This article talks of the US FDA warning letter that Wockhardt has received on 18 July 2013.
You might want to read these first if you have not read them before.
US FDA warning letter to Wockhardt
The US FDA warning letter to Wockhardt is pretty stern. It has quickly followed the import alert that was issued for the Waluj, Aurangabad manufacturing facility of Wockhardt.
Your firm failed to prepare batch production and control records for each batch of drug product that include documentation of the accomplishment of each significant step in the manufacture, processing, packing, or holding of the batch (21 CFR 211.188(b)).
For example, on March 18, 2013, the FDA investigators found unofficial batch records for approximately 75 batches of injectable finished drug products torn in half in a waste area. These records contain data indicating that some batches failed to meet the in-process visual inspection specifications of not more than (b)(4)% defects, while the official batch records for these batches state that these batches had met the specifications. The uncontrolled documents indicate that up to 14% of vials had defects including, but not limited to, black particles, fibers, glass particles, sealing defects, and volume variations. According to your firm’s procedures, a defect rate higher than (b)(4)% requires initiation of an investigation; however, a senior production officer at your firm stated that no investigations are performed when this occurs.
On March 18, 2013, an FDA investigator identified the presence of unlabeled and partially labeled vials in the laboratory glassware washing area. When the investigator asked a QC Analyst to describe the contents of these vials, the QC Analyst immediately began dumping the contents of the vials into the drainage sink. The QC Analyst stated that the content of the vials could not be determined. Because you limited the direct observation by the FDA investigator and prevented any determination of the contents of the unlabeled vials, you limited the inspection
Read the complete US FDA warning letter to Wockhardt Limited.
What does the warning letter mean for Wockhardt?
They have been asked to prepare a corrective action plan. They have been urged to hire a third party auditor and relevant experts so that they come back on track in adherence to current good manufacturing practices (CGMP).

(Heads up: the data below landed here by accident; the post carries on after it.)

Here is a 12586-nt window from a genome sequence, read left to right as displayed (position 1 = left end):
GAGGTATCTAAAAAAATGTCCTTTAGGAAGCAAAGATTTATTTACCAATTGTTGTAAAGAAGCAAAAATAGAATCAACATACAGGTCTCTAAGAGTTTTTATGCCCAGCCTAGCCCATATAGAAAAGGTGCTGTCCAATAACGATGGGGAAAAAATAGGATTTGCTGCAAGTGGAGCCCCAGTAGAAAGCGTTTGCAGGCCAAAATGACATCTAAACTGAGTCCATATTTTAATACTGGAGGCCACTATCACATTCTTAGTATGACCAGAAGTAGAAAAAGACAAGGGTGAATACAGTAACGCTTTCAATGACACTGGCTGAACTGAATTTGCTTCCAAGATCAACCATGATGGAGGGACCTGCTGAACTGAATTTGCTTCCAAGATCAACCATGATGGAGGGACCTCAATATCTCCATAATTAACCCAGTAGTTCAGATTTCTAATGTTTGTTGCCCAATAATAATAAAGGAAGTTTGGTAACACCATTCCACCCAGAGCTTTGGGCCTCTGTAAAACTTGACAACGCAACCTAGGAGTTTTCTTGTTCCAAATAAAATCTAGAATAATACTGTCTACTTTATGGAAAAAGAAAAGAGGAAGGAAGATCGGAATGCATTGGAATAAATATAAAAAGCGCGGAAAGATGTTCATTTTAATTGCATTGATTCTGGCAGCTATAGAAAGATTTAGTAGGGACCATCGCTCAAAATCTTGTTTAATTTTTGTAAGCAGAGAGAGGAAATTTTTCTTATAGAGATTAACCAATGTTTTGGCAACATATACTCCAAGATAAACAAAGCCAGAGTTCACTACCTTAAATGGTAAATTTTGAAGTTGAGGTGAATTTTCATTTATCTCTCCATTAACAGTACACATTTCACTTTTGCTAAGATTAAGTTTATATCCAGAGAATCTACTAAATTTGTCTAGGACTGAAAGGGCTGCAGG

Until all corrections have been completed the US FDA may withhold approval of any new applications or supplements. They also have the right to refuse pharma products manufactured at the Wockhardt Waluj, Aurangabad plant.
Such issues take time to resolve. Take the case of Aurobindo which took two years to get past its US FDA problems.
What is my view on Wockhardt?
The business is going to be hit. Analysts are already reducing their estimates.
I suspect that the stock might languish for a while before it picks up. A few quarters of observation might be helpful. One can track the management’s actions in resolving this issue and then take a call.
Stigma does not go away quickly. The company already went into a crisis a few years back when they filed for corporate debt restructuring (CDR). Now this is a second crisis. Most investors do not enter such stocks till everything is green.
In related news Laxmi Mankekar, a prominent investor has pared down stake from 1.92% to 1.01% from March to June 2013. This name first showed up in September 2010 in the company’s shareholding pattern. This was also the time when the stock was making a bottom after their debt related woes had started. Prof. Mankekar and his son are considered to be astute investors. Don’t pay too much attention to big investors but be aware of their actions. They may be right or wrong respectively.